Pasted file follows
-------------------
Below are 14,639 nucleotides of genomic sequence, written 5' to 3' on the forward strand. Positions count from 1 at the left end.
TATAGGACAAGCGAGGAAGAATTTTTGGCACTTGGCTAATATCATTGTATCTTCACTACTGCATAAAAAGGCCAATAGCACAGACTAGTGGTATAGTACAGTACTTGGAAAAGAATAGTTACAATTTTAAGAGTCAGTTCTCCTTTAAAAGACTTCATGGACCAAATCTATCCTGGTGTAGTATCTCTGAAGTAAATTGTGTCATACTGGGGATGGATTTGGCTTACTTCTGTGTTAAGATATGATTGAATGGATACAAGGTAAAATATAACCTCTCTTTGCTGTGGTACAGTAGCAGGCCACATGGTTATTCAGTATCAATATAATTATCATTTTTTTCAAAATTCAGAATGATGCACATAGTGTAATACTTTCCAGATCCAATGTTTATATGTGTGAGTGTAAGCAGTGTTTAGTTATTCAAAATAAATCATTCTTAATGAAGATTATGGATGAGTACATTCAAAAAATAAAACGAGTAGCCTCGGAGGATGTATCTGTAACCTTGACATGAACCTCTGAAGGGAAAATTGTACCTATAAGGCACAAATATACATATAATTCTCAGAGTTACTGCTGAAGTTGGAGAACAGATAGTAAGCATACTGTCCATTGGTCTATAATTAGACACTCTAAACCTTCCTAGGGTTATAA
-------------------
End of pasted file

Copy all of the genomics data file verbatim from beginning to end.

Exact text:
Below are 14,639 nucleotides of genomic sequence, written 5' to 3' on the forward strand. Positions count from 1 at the left end.
TATAGGACAAGCGAGGAAGAATTTTTGGCACTTGGCTAATATCATTGTATCTTCACTACTGCATAAAAAGGCCAATAGCACAGACTAGTGGTATAGTACAGTACTTGGAAAAGAATAGTTACAATTTTAAGAGTCAGTTCTCCTTTAAAAGACTTCATGGACCAAATCTATCCTGGTGTAGTATCTCTGAAGTAAATTGTGTCATACTGGGGATGGATTTGGCTTACTTCTGTGTTAAGATATGATTGAATGGATACAAGGTAAAATATAACCTCTCTTTGCTGTGGTACAGTAGCAGGCCACATGGTTATTCAGTATCAATATAATTATCATTTTTTTCAAAATTCAGAATGATGCACATAGTGTAATACTTTCCAGATCCAATGTTTATATGTGTGAGTGTAAGCAGTGTTTAGTTATTCAAAATAAATCATTCTTAATGAAGATTATGGATGAGTACATTCAAAAAATAAAACGAGTAGCCTCGGAGGATGTATCTGTAACCTTGACATGAACCTCTGAAGGGAAAATTGTACCTATAAGGCACAAATATACATATAATTCTCAGAGTTACTGCTGAAGTTGGAGAACAGATAGTAAGCATACTGTCCATTGGTCTATAATTAGACACTCTAAACCTTCCTAGGGTTATAA